"Hello, it's me", I said over the phone while on a call with Senior Staff Nurse (SSN) Adele Woon. I chuckled quietly as I couldn't resist a reference to Adele's namesake - the famous Australian songstress. But I remained equally star struck as I continued my chat with the oncology nurse. Rumour has it that Adele's heart for others is almost unfathomable - vast, with a capacity to care, love and help so many.
Amidst the noise and flurry of NCCS' Ambulatory Treatment Unit, Adele's quietly confident demeanour cuts through the noise. She glides around the clinic quietly, efficiently, pausing to smile and chat with a patient as she prepares an IV drip. Adele is responsible for administering chemotherapy to treat patients with cancer. During these moments, she takes the opportunity to find out how they're coping and give them self-care tips. These range from cleaning their catheters or to manage uncomfortable side effects such as nausea or fatigue. Her caring nature puts patients at ease during this stressful juncture of their treatment.
Adele is very much focussed and present in each moment, but she's also always looking to be the best version of herself. She's currently pursuing a Masters of Nursing programme at the National University of Singapore, where she hopes to advance her knowledge to be a better clinician.
But what Adele does outside of work truly shows her deep sense of care for others and sets her apart as a "one and only". Adele finds fulfilment as an active volunteer with local and overseas humanitarian organisations. This started when she was a nursing student and was part of Youth Expedition Projects in China and Cambodia - where she assisted with health screening and building sanitation facilities for the underdeveloped communities there.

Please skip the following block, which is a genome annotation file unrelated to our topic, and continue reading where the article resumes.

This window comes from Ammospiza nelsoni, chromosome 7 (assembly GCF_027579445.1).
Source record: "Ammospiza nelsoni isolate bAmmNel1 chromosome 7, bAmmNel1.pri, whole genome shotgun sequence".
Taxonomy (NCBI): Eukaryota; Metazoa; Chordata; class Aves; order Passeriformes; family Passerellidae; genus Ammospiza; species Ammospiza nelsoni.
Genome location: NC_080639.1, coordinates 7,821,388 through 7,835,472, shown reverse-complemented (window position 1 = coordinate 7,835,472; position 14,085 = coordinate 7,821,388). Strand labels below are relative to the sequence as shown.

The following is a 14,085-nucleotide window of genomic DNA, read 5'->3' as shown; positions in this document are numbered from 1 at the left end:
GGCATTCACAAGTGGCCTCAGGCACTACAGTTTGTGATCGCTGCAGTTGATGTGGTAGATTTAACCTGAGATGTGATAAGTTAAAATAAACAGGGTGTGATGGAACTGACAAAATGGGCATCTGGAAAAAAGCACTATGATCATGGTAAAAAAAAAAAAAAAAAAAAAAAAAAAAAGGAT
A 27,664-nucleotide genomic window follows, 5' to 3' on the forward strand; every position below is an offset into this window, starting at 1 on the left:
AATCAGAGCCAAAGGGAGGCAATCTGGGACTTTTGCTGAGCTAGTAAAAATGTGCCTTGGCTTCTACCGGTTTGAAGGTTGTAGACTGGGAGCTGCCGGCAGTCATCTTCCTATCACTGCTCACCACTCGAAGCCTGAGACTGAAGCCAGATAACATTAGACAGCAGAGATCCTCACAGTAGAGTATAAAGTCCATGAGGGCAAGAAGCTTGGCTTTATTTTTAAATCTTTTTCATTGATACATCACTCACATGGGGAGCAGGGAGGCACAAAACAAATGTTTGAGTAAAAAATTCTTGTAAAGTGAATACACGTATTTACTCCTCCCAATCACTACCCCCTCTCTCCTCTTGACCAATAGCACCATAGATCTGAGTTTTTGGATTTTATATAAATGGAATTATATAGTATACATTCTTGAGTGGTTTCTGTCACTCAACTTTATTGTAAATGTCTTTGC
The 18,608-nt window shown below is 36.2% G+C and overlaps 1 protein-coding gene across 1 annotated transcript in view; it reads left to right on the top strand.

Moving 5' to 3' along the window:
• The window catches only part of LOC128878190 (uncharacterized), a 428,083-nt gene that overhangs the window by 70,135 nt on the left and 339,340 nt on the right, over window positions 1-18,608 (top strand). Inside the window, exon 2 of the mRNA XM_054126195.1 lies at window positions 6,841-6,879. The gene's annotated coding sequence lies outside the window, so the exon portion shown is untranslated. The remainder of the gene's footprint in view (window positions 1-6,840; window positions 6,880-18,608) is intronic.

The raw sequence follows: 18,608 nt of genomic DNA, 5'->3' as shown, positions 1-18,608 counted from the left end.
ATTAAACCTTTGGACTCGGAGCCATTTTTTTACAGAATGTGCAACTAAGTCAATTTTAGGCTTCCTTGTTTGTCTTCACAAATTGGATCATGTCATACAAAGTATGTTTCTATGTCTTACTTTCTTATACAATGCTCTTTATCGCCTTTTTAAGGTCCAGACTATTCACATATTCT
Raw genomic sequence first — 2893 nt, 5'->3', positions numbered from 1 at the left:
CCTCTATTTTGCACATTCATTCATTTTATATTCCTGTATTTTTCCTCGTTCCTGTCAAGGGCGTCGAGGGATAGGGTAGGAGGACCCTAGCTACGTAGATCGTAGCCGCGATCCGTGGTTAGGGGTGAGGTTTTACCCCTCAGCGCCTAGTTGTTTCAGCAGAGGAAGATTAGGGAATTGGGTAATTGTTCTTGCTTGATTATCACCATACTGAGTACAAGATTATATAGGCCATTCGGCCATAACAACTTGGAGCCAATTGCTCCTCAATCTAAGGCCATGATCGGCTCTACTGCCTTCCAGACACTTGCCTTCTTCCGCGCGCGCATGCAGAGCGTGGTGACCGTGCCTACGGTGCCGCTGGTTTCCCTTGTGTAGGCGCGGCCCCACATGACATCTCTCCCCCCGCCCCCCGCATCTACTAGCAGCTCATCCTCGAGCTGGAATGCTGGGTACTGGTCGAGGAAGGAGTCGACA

In Singapore, Adele also volunteers with HealthServe, a non-profit organisation set up to provide medical care to underprivileged migrant workers. Adele performs nursing tasks at the clinic, such as wound dressing, blood taking, medication administration and dispensation.
Not only that, but Adele volunteers with the Children's Cancer Foundation as a Befriender. She remembers a special friendship with a four-year-old boy diagnosed with terminal brain cancer, whom she would visit weekly and engage in fun activities, such as art and crafts. It's been almost a year since he succumbed to the illness, but Adele remains in contact with his mother to provide emotional support. To her, all this is part and parcel of "being human" and caring.
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